A collaboration takes two committed partners. To ask for help is to be open to suggestions, to have faith in what the more experienced person has learned. In this particular mentorship, I mapped out a plan that I know would have been successful if I’d been listened to. I was not. I was not valued or heard.

I know what I’m doing. I say it now, so I hear it.

When someone says “You should quit teaching” – especially when they know how hard the teaching year has been – it scrapes the soul in a way that an apology, even if I’d received one, can’t heal. Why would someone say that? I don’t know. Why feels like the wrong question, but I’m still working on that. Sometimes it’s easier to blame someone else when failure comes knocking. I don’t know the answer, and in the end, it doesn’t matter anymore.

I have since mentored others, with a lot of success. The basis for teaching and mentoring is good two-way communication. As the learner, it’s knowing that you are believed in and heard, and that your teacher is doing everything she can, just for you. It’s being open to discovery. As the teacher, it’s allowing the student to process lessons and advice; it’s showing, not telling. It’s leading the student to their own truths, their own discoveries. It’s investing time, care, and energy in someone, in their dreams.
I don’t need the affirmation of a thank you, or some kind of prize. I can see the changes in my students. I see how comfortable they are in my classes – they talk to me, they tell me things. We laugh, a lot. They fail, and they succeed. They celebrate their uniqueness. I tell them every day how amazing they are, and how much they teach me. I challenge them, and those I mentor, to think beyond the limits of what they know. Or what they think they know.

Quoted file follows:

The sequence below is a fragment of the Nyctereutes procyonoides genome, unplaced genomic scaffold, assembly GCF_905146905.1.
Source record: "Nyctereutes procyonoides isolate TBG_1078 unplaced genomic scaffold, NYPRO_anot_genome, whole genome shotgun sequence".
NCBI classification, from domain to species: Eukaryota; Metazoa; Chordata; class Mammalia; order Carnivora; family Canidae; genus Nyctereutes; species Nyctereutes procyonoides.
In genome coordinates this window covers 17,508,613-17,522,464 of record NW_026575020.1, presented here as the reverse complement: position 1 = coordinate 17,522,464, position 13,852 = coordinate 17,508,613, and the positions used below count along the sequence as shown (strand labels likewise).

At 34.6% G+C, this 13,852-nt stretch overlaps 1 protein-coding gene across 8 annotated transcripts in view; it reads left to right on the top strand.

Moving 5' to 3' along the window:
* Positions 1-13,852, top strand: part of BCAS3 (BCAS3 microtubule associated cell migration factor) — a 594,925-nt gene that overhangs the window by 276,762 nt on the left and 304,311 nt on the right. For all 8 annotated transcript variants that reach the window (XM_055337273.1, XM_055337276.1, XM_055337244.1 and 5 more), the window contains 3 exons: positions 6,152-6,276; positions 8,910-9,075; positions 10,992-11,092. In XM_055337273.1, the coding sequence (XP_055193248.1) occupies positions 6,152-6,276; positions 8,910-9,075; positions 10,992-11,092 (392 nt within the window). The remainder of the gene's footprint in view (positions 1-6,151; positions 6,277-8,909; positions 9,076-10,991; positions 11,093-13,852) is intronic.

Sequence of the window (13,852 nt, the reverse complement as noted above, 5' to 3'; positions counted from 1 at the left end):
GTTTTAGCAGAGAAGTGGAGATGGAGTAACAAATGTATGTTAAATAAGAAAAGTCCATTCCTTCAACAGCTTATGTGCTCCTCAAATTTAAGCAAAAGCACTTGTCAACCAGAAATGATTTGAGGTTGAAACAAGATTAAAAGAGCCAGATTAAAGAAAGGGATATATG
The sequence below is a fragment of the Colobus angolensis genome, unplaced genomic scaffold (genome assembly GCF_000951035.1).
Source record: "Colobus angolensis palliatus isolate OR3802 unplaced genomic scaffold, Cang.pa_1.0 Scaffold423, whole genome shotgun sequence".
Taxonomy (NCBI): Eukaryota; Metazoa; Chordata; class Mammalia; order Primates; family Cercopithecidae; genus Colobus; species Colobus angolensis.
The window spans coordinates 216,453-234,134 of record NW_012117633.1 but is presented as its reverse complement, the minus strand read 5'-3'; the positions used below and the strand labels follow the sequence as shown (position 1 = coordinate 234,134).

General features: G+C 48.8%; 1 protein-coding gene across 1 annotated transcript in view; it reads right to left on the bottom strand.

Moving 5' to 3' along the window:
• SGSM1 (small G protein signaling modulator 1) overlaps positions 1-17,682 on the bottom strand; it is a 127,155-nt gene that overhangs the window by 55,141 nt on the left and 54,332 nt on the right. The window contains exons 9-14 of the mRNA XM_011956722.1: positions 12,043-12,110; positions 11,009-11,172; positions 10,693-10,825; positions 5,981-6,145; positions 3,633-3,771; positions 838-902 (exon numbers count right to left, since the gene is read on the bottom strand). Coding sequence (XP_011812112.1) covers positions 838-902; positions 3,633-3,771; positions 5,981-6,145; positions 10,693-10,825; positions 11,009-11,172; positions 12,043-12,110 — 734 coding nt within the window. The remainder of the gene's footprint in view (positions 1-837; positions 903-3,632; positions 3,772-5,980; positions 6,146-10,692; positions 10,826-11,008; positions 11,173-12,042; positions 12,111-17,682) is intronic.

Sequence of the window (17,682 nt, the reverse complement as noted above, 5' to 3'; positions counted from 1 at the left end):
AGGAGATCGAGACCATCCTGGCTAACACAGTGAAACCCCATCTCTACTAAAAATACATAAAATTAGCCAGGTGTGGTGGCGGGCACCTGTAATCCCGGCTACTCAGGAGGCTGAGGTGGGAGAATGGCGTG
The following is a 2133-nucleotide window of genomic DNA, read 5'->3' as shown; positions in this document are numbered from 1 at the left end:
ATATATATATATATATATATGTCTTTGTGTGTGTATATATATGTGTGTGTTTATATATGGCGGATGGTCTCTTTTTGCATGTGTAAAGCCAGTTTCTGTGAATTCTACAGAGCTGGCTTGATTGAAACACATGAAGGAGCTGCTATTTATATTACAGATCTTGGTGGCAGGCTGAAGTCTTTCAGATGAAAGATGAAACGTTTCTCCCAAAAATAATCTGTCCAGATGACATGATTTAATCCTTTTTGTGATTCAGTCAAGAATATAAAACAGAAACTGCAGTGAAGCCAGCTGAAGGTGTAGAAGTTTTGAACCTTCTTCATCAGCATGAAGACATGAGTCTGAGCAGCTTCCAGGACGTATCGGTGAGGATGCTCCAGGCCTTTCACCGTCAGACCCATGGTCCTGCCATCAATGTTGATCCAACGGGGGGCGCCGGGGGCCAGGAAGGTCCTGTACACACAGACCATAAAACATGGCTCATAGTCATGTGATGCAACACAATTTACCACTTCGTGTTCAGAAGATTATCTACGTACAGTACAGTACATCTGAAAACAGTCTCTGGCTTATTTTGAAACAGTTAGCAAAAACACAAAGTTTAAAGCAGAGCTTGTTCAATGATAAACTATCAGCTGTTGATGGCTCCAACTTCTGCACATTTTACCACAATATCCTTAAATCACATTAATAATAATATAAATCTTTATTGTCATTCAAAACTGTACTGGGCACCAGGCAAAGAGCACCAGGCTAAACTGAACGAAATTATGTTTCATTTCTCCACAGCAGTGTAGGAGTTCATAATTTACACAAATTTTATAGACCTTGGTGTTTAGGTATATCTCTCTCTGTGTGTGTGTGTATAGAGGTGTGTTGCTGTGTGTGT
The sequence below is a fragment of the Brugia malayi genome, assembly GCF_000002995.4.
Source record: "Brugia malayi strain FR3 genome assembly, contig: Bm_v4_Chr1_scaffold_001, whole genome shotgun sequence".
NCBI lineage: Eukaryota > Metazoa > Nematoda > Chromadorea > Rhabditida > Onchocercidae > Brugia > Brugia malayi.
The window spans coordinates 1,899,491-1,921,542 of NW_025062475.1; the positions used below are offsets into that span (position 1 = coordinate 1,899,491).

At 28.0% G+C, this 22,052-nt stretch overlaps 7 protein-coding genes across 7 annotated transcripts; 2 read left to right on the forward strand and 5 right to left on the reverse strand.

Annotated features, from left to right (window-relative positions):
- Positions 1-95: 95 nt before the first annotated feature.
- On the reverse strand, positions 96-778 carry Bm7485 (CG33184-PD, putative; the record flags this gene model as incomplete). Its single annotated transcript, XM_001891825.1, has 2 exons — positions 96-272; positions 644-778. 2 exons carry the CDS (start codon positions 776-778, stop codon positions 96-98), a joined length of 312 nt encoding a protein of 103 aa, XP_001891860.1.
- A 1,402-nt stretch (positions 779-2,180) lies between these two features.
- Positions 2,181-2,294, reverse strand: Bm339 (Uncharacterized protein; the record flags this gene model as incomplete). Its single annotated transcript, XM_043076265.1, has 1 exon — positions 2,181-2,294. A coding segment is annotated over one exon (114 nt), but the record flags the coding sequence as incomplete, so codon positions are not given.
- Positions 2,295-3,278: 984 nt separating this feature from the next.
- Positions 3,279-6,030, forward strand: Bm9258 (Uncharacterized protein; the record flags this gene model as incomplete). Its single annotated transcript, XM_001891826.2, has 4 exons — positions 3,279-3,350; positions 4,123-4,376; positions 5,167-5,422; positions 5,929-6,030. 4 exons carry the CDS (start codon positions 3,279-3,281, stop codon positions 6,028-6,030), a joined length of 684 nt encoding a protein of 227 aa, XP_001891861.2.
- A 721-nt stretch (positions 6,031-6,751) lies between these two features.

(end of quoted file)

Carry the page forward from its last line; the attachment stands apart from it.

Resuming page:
They don’t always take what I have to offer, but they always engage me in a discussion or debate so I understand better who they are, what they need. It’s a give and take. To learn is to be open to hearing hard things, turning them over to find the pieces that make sense, and to find the beauty in overcoming the challenges in the pieces that don’t.

My students know I hear them, and they know they’re valued.

Now I need to work on hearing me. Learning how is a challenge.

But as with any lesson, it’s an opportunity – always opportunity.

For the first time in a very long time, I posted a story in my workshop group. It was a banner day – the writing is coming easier. I am once again going to bed at night thinking about characters and waking up ready to explore new ways to torment them. 🙂 These posts help focus me. 


Run route: Tuscany Ravine

Song: The Load Out – Jackson Browne